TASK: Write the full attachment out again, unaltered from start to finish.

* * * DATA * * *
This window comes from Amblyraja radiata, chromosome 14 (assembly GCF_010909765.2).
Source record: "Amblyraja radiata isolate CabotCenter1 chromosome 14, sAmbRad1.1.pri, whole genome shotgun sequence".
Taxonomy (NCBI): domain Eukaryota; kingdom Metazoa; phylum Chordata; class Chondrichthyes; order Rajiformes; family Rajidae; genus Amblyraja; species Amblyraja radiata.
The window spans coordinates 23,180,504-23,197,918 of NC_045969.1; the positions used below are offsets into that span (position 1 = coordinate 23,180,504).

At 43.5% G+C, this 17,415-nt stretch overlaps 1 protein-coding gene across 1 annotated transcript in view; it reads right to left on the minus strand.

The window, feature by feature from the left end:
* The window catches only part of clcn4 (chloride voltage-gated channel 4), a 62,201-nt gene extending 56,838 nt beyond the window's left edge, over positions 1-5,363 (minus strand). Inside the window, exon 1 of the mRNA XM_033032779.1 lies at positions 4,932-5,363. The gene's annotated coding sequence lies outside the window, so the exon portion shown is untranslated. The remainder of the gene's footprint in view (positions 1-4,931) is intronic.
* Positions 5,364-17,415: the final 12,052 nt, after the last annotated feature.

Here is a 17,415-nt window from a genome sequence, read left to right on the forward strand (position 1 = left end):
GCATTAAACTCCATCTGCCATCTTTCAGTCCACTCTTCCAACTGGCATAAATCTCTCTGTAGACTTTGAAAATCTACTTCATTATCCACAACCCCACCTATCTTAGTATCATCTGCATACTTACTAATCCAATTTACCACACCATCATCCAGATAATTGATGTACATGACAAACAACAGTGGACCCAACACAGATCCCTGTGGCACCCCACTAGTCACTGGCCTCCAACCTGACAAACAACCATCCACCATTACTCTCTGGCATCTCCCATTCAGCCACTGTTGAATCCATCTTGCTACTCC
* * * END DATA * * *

This window comes from Amblyraja radiata, chromosome 14 (assembly GCF_010909765.2).
Source record: "Amblyraja radiata isolate CabotCenter1 chromosome 14, sAmbRad1.1.pri, whole genome shotgun sequence".
Taxonomy (NCBI): domain Eukaryota; kingdom Metazoa; phylum Chordata; class Chondrichthyes; order Rajiformes; family Rajidae; genus Amblyraja; species Amblyraja radiata.
The window spans coordinates 23,180,504-23,197,918 of NC_045969.1; the positions used below are offsets into that span (position 1 = coordinate 23,180,504).

At 43.5% G+C, this 17,415-nt stretch overlaps 1 protein-coding gene across 1 annotated transcript in view; it reads right to left on the minus strand.

The window, feature by feature from the left end:
* The window catches only part of clcn4 (chloride voltage-gated channel 4), a 62,201-nt gene extending 56,838 nt beyond the window's left edge, over positions 1-5,363 (minus strand). Inside the window, exon 1 of the mRNA XM_033032779.1 lies at positions 4,932-5,363. The gene's annotated coding sequence lies outside the window, so the exon portion shown is untranslated. The remainder of the gene's footprint in view (positions 1-4,931) is intronic.
* Positions 5,364-17,415: the final 12,052 nt, after the last annotated feature.

Here is a 17,415-nt window from a genome sequence, read left to right on the forward strand (position 1 = left end):
GCATTAAACTCCATCTGCCATCTTTCAGTCCACTCTTCCAACTGGCATAAATCTCTCTGTAGACTTTGAAAATCTACTTCATTATCCACAACCCCACCTATCTTAGTATCATCTGCATACTTACTAATCCAATTTACCACACCATCATCCAGATAATTGATGTACATGACAAACAACAGTGGACCCAACACAGATCCCTGTGGCACCCCACTAGTCACTGGCCTCCAACCTGACAAACAACCATCCACCATTACTCTCTGGCATCTCCCATTCAGCCACTGTTGAATCCATCTTGCTACTCC